Blood Pressure: Need to Control 12"

Beach Impediment Records

$13.00

BLOOD PRESSURE finally deliver "NEED TO CONTROL" as a follow up to their Self Titled EP that turned heads all over when it came out in 2014. After a few personnel changes and a slew of gigs up and down the East Coast, the boys churned out yet another absolute pounder for the masses. You know the deal - this one features ten tracks of scathing hardcore punk from the Steel City, crafted in the way that they know how to make it out there... which is of the ripping, bleak, and fucked up variety. Featuring full color cover art by Matt Bellosi.

Our take: As you might expect, the Sorry State crew spends a lot of time sitting around the shop bullshitting about music, and one conversation that Jeff and I frequently have is about bands that I call too good to listen to. It's a really difficult concept to explain, which is maybe why it keeps coming up... I feel like I've never really gotten across what I mean. For me, there are certain bands--among them the Wipers, Mission of Burma, and a handful of others--for whom I acknowledge their objective greatness, but whom I can't really take a lot of pleasure in listening to, at least anymore. For the two bands I mentioned, I think that it's a combination of density and seamlessness that pushes me away. When I say density, I mean that every song is so completely crammed with ideas that I almost find it exhausting to actually listen to it closely and try to process all of them. What I mean by seamlessness is harder to articulate. I've often talked about bands who seem to create their own universe--the Misfits, the Stooges, Black Flag, Black Sabbath, etc.--and the two bands I mentioned definitely do this, but each of them creates a universe that is almost like some kind of technotopia. Everything is exactly in its place and everything is so clearly and precisely articulated that there isn't really anything left to debate or even to wonder about. The Wipers' music is so seamless that each note seems like it was the only logical alternative to the preceding note, and it's useless even thinking about whether there might have been a note that was better or even as good because it's perfectly obvious that they found all of the perfect notes. I imagine that doesn't make much sense to some people, but usually when I listen to music it's not just because I want to admire it, but also because I want to engage with it... I want it to challenge me, to force me to revise what I thought I knew about what the "right" notes and moves were. Well, I spit out this weird rambling little dissertation because that's kind of how I feel about this Blood Pressure LP. They may have created the perfect hardcore record. It is seamless. It is unassailable in terms of taste. It is positively airtight. I've listened to it a few times and it just wears me out. It's like being in the room with a person who is so unbelievably attractive or intelligent that it makes you feel ugly or dumb by comparison. It is literally too good. If you can accept and enjoy the perfect hardcore record for what it is, then congratulations... you have found it. Blood Pressure made it and you can buy it and listen to it all you want. If you are like me and you overthink things and can't just enjoy something for its inherent beauty, then leave this one on the shelf and we'll get back to talking about whether a bunch of shitty records are overrated or underrated or interesting shitty or just plain shitty. Because this record is, without a doubt, one of the least shitty hardcore records you'll find, and there's no point in even trying to argue about it.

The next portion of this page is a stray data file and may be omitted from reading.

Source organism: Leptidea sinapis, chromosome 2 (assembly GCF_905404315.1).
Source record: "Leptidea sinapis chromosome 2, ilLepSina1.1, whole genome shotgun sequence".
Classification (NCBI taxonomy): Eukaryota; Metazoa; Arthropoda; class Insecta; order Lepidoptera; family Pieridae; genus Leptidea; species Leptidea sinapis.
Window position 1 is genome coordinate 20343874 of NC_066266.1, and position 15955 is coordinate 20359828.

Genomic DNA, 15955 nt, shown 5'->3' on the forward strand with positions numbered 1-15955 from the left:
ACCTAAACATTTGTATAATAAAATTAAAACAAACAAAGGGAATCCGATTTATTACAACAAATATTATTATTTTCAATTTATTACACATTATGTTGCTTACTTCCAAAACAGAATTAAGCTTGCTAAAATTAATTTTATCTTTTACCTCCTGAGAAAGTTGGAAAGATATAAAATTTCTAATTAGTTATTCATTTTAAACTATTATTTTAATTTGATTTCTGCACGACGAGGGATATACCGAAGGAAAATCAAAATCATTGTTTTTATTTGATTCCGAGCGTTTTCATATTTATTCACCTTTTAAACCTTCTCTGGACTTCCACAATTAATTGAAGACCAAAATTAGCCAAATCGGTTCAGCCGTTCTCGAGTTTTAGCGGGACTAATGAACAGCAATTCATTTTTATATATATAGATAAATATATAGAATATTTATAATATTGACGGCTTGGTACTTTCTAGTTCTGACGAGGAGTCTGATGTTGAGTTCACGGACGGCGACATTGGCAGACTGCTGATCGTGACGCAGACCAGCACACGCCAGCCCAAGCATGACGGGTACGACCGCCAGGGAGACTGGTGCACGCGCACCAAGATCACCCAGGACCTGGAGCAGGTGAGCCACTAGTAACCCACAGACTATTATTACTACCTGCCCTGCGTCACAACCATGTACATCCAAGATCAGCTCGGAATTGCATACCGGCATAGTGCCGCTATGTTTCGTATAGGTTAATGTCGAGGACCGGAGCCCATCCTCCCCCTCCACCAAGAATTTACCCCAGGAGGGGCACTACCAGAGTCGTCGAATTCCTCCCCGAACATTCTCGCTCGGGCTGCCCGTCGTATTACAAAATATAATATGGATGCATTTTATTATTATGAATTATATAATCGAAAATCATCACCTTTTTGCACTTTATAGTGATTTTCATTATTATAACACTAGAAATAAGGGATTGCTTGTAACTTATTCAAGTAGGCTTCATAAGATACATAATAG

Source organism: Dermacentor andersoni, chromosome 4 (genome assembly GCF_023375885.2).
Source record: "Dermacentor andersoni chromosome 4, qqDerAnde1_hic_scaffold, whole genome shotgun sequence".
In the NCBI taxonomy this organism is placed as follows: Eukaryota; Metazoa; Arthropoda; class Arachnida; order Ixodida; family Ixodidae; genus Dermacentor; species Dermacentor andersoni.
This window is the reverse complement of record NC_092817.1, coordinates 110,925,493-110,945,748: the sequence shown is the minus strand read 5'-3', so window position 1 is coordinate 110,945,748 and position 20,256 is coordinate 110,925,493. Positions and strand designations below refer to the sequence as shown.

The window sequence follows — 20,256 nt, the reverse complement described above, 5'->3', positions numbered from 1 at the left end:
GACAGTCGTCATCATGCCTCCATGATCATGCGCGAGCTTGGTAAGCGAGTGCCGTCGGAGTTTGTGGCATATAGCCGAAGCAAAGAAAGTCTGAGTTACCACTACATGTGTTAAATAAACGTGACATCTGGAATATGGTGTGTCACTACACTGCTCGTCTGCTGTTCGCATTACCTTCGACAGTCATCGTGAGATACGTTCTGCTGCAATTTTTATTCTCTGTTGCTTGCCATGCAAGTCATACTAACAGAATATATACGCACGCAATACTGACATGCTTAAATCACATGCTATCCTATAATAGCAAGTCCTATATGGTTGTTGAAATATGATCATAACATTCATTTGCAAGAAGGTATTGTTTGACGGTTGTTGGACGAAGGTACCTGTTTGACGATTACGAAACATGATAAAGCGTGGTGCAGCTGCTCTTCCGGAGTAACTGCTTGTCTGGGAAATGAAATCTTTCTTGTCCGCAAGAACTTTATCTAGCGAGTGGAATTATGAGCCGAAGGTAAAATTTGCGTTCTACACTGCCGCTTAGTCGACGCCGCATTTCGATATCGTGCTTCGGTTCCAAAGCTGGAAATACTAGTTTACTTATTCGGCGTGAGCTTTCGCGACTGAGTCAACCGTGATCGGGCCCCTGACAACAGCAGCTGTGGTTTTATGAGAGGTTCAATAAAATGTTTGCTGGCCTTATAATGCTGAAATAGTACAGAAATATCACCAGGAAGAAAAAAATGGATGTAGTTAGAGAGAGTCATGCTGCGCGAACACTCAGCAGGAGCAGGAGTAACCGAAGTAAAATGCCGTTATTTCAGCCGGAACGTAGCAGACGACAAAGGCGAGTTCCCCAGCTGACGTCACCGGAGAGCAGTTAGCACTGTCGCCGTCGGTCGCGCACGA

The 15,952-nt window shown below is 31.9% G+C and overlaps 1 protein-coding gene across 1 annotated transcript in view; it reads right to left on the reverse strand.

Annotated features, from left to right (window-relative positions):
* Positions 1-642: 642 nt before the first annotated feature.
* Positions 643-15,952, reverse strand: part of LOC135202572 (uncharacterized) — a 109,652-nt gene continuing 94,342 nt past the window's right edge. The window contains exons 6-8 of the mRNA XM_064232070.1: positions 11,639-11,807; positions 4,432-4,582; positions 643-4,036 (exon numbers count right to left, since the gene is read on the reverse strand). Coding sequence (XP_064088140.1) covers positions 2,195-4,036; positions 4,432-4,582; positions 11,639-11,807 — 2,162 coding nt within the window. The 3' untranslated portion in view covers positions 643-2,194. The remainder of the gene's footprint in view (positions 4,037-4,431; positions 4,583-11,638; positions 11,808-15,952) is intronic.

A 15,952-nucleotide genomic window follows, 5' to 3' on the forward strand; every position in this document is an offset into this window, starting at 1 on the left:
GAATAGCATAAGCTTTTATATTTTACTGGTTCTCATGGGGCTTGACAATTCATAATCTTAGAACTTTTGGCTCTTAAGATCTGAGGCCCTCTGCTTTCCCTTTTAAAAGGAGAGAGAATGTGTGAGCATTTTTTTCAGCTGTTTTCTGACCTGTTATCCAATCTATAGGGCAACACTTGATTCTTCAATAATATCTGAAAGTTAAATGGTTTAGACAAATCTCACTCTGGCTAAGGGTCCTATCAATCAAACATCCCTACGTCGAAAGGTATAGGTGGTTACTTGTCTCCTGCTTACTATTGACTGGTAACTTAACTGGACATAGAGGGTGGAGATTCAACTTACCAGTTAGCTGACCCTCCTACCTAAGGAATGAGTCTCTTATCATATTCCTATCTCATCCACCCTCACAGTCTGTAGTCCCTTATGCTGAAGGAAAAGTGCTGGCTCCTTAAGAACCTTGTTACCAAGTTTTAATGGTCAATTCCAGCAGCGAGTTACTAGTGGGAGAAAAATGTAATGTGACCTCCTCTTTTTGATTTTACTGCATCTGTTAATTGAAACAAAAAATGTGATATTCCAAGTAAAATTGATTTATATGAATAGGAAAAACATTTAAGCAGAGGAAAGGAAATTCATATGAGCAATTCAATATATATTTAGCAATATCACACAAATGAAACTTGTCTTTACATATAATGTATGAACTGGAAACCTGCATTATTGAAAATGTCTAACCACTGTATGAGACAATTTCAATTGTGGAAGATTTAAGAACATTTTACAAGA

Tags: 10s hardcore recommended ushc